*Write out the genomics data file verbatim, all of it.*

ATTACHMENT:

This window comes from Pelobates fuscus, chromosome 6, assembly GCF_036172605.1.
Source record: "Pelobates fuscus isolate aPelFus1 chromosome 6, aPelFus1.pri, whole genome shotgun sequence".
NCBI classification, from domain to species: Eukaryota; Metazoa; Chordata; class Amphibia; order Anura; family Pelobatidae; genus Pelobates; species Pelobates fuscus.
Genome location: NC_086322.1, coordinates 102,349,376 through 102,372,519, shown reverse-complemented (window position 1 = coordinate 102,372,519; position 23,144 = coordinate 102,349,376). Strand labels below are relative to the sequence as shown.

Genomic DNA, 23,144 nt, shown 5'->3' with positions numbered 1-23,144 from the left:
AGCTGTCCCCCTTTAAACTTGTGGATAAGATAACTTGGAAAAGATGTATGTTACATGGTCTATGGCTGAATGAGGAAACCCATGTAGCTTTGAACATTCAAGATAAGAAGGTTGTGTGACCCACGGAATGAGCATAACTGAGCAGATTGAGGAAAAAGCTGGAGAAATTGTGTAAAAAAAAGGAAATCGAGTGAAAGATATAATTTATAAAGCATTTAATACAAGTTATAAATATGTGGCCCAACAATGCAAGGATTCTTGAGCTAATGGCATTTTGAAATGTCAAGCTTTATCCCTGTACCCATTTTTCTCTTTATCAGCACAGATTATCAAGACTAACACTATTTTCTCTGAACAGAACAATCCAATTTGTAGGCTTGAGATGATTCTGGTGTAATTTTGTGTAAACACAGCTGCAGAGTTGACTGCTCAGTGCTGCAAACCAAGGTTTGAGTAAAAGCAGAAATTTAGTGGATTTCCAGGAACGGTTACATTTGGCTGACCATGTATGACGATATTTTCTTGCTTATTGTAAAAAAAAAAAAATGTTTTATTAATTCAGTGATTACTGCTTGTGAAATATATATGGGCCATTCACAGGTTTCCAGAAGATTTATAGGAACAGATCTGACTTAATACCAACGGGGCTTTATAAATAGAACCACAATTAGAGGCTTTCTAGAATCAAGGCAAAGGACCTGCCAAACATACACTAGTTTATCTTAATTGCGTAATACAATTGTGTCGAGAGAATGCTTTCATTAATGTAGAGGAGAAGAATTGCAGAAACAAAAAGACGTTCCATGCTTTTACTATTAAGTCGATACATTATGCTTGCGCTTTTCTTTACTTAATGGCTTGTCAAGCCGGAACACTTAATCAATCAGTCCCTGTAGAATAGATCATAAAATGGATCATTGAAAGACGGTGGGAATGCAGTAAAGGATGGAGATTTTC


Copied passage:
This window comes from Pelobates fuscus, chromosome 6, assembly GCF_036172605.1.
Source record: "Pelobates fuscus isolate aPelFus1 chromosome 6, aPelFus1.pri, whole genome shotgun sequence".
NCBI classification, from domain to species: Eukaryota; Metazoa; Chordata; class Amphibia; order Anura; family Pelobatidae; genus Pelobates; species Pelobates fuscus.
Genome location: NC_086322.1, coordinates 102,349,376 through 102,372,519, shown reverse-complemented (window position 1 = coordinate 102,372,519; position 23,144 = coordinate 102,349,376). Strand labels below are relative to the sequence as shown.

Genomic DNA, 23,144 nt, shown 5'->3' with positions numbered 1-23,144 from the left:
AGCTGTCCCCCTTTAAACTTGTGGATAAGATAACTTGGAAAAGATGTATGTTACATGGTCTATGGCTGAATGAGGAAACCCATGTAGCTTTGAACATTCAAGATAAGAAGGTTGTGTGACCCACGGAATGAGCATAACTGAGCAGATTGAGGAAAAAGCTGGAGAAATTGTGTAAAAAAAAGGAAATCGAGTGAAAGATATAATTTATAAAGCATTTAATACAAGTTATAAATATGTGGCCCAACAATGCAAGGATTCTTGAGCTAATGGCATTTTGAAATGTCAAGCTTTATCCCTGTACCCATTTTTCTCTTTATCAGCACAGATTATCAAGACTAACACTATTTTCTCTGAACAGAACAATCCAATTTGTAGGCTTGAGATGATTCTGGTGTAATTTTGTGTAAACACAGCTGCAGAGTTGACTGCTCAGTGCTGCAAACCAAGGTTTGAGTAAAAGCAGAAATTTAGTGGATTTCCAGGAACGGTTACATTTGGCTGACCATGTATGACGATATTTTCTTGCTTATTGTAAAAAAAAAAAAATGTTTTATTAATTCAGTGATTACTGCTTGTGAAATATATATGGGCCATTCACAGGTTTCCAGAAGATTTATAGGAACAGATCTGACTTAATACCAACGGGGCTTTATAAATAGAACCACAATTAGAGGCTTTCTAGAATCAAGGCAAAGGACCTGCCAAACATACACTAGTTTATCTTAATTGCGTAATACAATTGTGTCGAGAGAATGCTTTCATTAATGTAGAGGAGAAGAATTGCAGAAACAAAAAGACGTTCCATGCTTTTACTATTAAGTCGATACATTATGCTTGCGCTTTTCTTTACTTAATGGCTTGTCAAGCCGGAACACTTAATCAATCAGTCCCTGTAGAATAGATCATAAAATGGATCATTGAAAGACGGTGGGAATGCAGTAAAGGATGGAGATTTTC